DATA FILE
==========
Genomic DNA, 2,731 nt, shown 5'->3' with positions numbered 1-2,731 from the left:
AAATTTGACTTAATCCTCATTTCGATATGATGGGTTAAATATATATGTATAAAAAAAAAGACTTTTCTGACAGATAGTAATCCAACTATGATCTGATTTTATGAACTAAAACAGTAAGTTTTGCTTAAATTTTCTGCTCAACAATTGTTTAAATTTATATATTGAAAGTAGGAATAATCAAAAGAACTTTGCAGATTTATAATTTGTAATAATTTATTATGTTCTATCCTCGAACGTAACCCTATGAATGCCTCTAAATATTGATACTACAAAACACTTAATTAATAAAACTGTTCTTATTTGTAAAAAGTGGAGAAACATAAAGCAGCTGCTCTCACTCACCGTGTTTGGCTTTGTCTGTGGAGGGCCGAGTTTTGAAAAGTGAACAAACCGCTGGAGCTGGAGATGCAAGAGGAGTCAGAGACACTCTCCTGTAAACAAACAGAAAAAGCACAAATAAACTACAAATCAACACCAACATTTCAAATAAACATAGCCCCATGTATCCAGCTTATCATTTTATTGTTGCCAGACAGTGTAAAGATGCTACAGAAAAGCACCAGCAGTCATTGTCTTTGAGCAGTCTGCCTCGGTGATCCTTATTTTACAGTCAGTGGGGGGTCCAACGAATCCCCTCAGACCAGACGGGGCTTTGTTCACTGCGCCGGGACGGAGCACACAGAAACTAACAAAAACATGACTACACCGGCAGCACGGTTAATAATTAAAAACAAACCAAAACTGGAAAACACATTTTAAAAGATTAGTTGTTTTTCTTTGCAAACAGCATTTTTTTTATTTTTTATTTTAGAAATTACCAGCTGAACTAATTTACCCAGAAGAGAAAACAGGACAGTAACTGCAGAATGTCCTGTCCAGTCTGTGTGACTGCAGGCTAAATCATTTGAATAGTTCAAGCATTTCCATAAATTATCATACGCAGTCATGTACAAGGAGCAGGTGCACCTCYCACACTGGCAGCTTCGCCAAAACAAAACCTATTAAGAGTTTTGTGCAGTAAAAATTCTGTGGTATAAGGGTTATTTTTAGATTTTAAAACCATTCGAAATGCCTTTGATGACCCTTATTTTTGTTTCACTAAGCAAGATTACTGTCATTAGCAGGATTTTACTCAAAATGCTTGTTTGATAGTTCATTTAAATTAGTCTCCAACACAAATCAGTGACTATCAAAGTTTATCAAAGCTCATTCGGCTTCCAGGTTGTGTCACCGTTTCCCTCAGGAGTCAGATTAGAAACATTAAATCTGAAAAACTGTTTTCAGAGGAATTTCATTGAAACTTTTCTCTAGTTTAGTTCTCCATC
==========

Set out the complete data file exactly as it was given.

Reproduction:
Genomic DNA, 2,731 nt, shown 5'->3' with positions numbered 1-2,731 from the left:
AAATTTGACTTAATCCTCATTTCGATATGATGGGTTAAATATATATGTATAAAAAAAAAGACTTTTCTGACAGATAGTAATCCAACTATGATCTGATTTTATGAACTAAAACAGTAAGTTTTGCTTAAATTTTCTGCTCAACAATTGTTTAAATTTATATATTGAAAGTAGGAATAATCAAAAGAACTTTGCAGATTTATAATTTGTAATAATTTATTATGTTCTATCCTCGAACGTAACCCTATGAATGCCTCTAAATATTGATACTACAAAACACTTAATTAATAAAACTGTTCTTATTTGTAAAAAGTGGAGAAACATAAAGCAGCTGCTCTCACTCACCGTGTTTGGCTTTGTCTGTGGAGGGCCGAGTTTTGAAAAGTGAACAAACCGCTGGAGCTGGAGATGCAAGAGGAGTCAGAGACACTCTCCTGTAAACAAACAGAAAAAGCACAAATAAACTACAAATCAACACCAACATTTCAAATAAACATAGCCCCATGTATCCAGCTTATCATTTTATTGTTGCCAGACAGTGTAAAGATGCTACAGAAAAGCACCAGCAGTCATTGTCTTTGAGCAGTCTGCCTCGGTGATCCTTATTTTACAGTCAGTGGGGGGTCCAACGAATCCCCTCAGACCAGACGGGGCTTTGTTCACTGCGCCGGGACGGAGCACACAGAAACTAACAAAAACATGACTACACCGGCAGCACGGTTAATAATTAAAAACAAACCAAAACTGGAAAACACATTTTAAAAGATTAGTTGTTTTTCTTTGCAAACAGCATTTTTTTTATTTTTTATTTTAGAAATTACCAGCTGAACTAATTTACCCAGAAGAGAAAACAGGACAGTAACTGCAGAATGTCCTGTCCAGTCTGTGTGACTGCAGGCTAAATCATTTGAATAGTTCAAGCATTTCCATAAATTATCATACGCAGTCATGTACAAGGAGCAGGTGCACCTCYCACACTGGCAGCTTCGCCAAAACAAAACCTATTAAGAGTTTTGTGCAGTAAAAATTCTGTGGTATAAGGGTTATTTTTAGATTTTAAAACCATTCGAAATGCCTTTGATGACCCTTATTTTTGTTTCACTAAGCAAGATTACTGTCATTAGCAGGATTTTACTCAAAATGCTTGTTTGATAGTTCATTTAAATTAGTCTCCAACACAAATCAGTGACTATCAAAGTTTATCAAAGCTCATTCGGCTTCCAGGTTGTGTCACCGTTTCCCTCAGGAGTCAGATTAGAAACATTAAATCTGAAAAACTGTTTTCAGAGGAATTTCATTGAAACTTTTCTCTAGTTTAGTTCTCCATC